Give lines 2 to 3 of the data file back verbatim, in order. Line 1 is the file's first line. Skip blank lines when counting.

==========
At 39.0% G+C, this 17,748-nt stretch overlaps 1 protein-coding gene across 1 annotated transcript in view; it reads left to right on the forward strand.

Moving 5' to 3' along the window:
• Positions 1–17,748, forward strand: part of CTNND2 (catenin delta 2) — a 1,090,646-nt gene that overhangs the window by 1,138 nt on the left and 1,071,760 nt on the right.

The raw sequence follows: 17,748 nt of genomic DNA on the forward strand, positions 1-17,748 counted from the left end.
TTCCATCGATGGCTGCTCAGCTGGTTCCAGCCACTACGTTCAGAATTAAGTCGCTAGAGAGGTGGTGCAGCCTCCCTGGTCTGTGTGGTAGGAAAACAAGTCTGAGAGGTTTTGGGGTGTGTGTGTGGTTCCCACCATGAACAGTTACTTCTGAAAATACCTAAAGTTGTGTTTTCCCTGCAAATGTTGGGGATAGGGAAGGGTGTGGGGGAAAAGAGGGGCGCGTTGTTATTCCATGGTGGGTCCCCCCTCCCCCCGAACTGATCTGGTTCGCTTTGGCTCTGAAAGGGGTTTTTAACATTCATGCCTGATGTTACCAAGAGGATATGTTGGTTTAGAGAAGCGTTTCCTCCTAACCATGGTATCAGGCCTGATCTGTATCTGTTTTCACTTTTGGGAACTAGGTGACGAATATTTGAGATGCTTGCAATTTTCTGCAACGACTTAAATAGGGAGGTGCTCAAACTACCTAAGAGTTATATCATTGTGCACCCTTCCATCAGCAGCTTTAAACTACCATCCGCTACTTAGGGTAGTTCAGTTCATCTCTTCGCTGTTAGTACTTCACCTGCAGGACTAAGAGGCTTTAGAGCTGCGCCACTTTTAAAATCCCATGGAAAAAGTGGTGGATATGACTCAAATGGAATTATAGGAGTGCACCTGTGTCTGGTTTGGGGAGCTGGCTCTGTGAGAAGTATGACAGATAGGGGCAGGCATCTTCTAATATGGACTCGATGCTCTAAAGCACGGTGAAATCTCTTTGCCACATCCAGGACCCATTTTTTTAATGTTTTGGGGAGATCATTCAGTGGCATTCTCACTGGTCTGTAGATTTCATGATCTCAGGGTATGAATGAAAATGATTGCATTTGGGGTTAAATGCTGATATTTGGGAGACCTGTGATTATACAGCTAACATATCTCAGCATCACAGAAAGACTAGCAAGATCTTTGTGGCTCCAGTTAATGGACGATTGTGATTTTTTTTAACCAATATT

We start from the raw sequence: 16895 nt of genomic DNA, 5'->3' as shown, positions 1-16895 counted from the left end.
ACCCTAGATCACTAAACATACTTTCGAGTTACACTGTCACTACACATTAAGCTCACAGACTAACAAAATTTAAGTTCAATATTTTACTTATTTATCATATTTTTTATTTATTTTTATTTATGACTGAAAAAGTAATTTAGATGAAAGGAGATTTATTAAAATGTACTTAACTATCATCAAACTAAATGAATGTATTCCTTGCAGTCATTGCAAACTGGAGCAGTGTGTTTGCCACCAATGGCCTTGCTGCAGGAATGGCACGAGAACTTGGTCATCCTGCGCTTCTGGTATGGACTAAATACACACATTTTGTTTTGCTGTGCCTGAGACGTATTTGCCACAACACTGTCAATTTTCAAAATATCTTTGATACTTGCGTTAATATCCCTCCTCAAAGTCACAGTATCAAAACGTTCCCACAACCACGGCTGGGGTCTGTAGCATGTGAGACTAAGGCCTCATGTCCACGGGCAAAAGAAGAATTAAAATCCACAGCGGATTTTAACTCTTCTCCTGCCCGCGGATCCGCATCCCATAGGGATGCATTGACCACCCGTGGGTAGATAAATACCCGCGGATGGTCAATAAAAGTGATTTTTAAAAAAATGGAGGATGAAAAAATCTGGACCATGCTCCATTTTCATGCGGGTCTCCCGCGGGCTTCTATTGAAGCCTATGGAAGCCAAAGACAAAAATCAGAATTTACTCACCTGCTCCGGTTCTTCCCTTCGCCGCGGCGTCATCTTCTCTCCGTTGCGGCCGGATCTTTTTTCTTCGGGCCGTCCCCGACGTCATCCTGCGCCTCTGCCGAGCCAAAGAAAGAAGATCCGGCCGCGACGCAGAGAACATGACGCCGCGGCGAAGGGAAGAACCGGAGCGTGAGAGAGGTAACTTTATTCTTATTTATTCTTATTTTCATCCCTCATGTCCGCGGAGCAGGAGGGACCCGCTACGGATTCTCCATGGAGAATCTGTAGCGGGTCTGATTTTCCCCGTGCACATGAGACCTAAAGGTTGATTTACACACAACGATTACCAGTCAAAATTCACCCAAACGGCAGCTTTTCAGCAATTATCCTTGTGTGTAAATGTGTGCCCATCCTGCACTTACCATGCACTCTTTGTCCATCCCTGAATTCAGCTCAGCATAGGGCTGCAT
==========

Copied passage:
Moving 5' to 3' along the window:
• Positions 1–17,748, forward strand: part of CTNND2 (catenin delta 2) — a 1,090,646-nt gene that overhangs the window by 1,138 nt on the left and 1,071,760 nt on the right.